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Aircraft Asset Assessment: B777-200ER

August 12, 2013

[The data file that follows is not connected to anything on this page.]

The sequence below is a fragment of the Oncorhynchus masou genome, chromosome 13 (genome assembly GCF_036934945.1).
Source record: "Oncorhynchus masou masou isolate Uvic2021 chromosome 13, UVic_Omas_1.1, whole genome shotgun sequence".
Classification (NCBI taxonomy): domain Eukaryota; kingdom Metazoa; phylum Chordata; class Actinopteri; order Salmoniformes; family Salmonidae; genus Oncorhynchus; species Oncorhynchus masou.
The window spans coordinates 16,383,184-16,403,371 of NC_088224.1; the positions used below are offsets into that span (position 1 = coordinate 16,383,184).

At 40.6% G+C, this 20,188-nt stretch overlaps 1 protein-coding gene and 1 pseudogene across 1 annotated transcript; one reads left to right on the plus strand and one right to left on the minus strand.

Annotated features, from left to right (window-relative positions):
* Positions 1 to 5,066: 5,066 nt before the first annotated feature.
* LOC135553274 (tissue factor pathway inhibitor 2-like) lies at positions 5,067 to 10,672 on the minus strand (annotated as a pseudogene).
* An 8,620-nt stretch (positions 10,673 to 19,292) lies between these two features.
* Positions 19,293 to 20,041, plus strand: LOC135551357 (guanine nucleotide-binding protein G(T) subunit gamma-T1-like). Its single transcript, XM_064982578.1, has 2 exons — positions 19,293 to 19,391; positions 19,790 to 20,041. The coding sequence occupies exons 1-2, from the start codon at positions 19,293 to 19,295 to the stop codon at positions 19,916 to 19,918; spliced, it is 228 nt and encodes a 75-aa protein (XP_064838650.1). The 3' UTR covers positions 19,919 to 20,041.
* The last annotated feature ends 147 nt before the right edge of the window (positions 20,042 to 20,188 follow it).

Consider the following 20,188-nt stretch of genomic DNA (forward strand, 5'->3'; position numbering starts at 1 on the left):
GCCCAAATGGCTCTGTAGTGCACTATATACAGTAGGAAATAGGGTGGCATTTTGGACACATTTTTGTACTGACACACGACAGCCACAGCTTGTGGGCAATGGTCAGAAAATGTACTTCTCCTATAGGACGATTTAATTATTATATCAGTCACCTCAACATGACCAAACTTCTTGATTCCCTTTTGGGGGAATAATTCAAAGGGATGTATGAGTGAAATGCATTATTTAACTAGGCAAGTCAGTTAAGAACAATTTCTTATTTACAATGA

Market Presence. As an all-new aircraft, Boeing had the opportunity to employ the latest technology. Though the company opted not to employ full fly by wire as adopted by Airbus, the use of LCD screens in the B777 cockpit was only subsequently incorporated by Boeings European competitor, demonstrating that Airbus may not always be the technological leader. The ability to extract ever higher thrust ratings from two engines played a pivotal role in allowing the B777 to be used on long haul routes where it excels. The B777-200ER features a wide range of operating weights, greatly influencing the payload/range capability of the type. Some operators may even seek to operate the type at a weight lower than the minimum offered by Boeing as a means of retaining fleet commonality. A low MTOW for the –200ER will usually suggest use on a relatively short sector. Short sectors may result in a higher number of cycles compared to higher gross weight examples. Over time, significantly higher accumulated cycles will result in a discounting far greater than the cost of upgrading the MTOW at later date. All three engine manufacturers are represented on the -200ER in reasonable proportions but both Pratt & Whitney and Rolls-Royce are likely to feel aggrieved that GE has managed to obtain an exclusivity agreement with Boeing on the B777-200LR and B777-300ER.

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